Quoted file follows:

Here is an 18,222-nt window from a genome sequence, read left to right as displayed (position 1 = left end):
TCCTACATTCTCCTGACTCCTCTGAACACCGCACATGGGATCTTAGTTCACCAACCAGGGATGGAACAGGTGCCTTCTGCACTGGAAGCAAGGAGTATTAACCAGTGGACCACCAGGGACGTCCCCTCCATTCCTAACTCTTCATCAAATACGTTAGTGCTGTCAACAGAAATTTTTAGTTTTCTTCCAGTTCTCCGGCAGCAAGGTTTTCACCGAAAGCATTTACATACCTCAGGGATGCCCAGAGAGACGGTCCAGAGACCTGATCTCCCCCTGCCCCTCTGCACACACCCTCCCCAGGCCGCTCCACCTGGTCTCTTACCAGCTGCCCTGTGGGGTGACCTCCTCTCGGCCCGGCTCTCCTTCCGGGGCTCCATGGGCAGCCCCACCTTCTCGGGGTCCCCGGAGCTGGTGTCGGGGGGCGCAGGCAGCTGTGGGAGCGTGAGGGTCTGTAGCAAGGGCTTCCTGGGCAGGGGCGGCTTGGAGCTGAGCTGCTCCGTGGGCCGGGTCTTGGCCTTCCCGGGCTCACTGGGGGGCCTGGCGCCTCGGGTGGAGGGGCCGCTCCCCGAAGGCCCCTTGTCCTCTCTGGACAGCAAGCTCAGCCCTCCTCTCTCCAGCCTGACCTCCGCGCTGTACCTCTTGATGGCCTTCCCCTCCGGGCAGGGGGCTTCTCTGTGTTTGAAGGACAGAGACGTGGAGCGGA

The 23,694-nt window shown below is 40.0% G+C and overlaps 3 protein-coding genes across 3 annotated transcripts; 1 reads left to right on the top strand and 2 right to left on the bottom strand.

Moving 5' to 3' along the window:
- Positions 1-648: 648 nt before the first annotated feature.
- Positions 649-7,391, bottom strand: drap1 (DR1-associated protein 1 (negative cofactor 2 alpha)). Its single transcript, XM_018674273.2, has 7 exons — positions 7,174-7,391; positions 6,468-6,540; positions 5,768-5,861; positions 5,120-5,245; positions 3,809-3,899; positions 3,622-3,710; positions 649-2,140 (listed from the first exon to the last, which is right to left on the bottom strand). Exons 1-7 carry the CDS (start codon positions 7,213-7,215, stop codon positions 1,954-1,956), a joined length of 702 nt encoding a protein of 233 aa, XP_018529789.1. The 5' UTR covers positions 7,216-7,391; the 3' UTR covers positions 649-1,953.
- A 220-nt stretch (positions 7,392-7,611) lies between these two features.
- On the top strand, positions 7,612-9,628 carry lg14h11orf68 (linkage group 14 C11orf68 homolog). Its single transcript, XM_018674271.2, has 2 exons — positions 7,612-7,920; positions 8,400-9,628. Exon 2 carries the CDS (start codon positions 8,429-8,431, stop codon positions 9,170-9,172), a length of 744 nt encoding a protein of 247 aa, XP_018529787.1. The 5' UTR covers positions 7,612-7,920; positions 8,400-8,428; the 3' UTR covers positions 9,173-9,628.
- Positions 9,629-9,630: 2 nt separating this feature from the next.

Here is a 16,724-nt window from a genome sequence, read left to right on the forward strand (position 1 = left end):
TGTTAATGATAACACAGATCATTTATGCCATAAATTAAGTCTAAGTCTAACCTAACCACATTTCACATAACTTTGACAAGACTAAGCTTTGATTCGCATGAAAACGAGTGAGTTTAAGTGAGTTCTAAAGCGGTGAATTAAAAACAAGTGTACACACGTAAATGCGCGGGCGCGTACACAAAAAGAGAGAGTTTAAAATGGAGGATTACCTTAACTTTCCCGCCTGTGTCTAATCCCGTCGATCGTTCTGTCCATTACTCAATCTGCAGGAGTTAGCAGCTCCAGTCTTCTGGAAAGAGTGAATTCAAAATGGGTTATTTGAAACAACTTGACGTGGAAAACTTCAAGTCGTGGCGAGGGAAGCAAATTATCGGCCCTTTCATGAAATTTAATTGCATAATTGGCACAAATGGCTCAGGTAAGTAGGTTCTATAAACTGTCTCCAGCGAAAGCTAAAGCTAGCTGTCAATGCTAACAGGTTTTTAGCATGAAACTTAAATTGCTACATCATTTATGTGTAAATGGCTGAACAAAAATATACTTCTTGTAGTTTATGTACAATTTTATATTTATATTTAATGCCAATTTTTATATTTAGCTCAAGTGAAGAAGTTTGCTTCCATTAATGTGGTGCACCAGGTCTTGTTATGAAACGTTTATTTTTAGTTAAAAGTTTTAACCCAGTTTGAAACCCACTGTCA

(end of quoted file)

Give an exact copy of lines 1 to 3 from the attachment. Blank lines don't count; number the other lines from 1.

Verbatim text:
Here is an 18,222-nt window from a genome sequence, read left to right as displayed (position 1 = left end):
TCCTACATTCTCCTGACTCCTCTGAACACCGCACATGGGATCTTAGTTCACCAACCAGGGATGGAACAGGTGCCTTCTGCACTGGAAGCAAGGAGTATTAACCAGTGGACCACCAGGGACGTCCCCTCCATTCCTAACTCTTCATCAAATACGTTAGTGCTGTCAACAGAAATTTTTAGTTTTCTTCCAGTTCTCCGGCAGCAAGGTTTTCACCGAAAGCATTTACATACCTCAGGGATGCCCAGAGAGACGGTCCAGAGACCTGATCTCCCCCTGCCCCTCTGCACACACCCTCCCCAGGCCGCTCCACCTGGTCTCTTACCAGCTGCCCTGTGGGGTGACCTCCTCTCGGCCCGGCTCTCCTTCCGGGGCTCCATGGGCAGCCCCACCTTCTCGGGGTCCCCGGAGCTGGTGTCGGGGGGCGCAGGCAGCTGTGGGAGCGTGAGGGTCTGTAGCAAGGGCTTCCTGGGCAGGGGCGGCTTGGAGCTGAGCTGCTCCGTGGGCCGGGTCTTGGCCTTCCCGGGCTCACTGGGGGGCCTGGCGCCTCGGGTGGAGGGGCCGCTCCCCGAAGGCCCCTTGTCCTCTCTGGACAGCAAGCTCAGCCCTCCTCTCTCCAGCCTGACCTCCGCGCTGTACCTCTTGATGGCCTTCCCCTCCGGGCAGGGGGCTTCTCTGTGTTTGAAGGACAGAGACGTGGAGCGGA

The 23,694-nt window shown below is 40.0% G+C and overlaps 3 protein-coding genes across 3 annotated transcripts; 1 reads left to right on the top strand and 2 right to left on the bottom strand.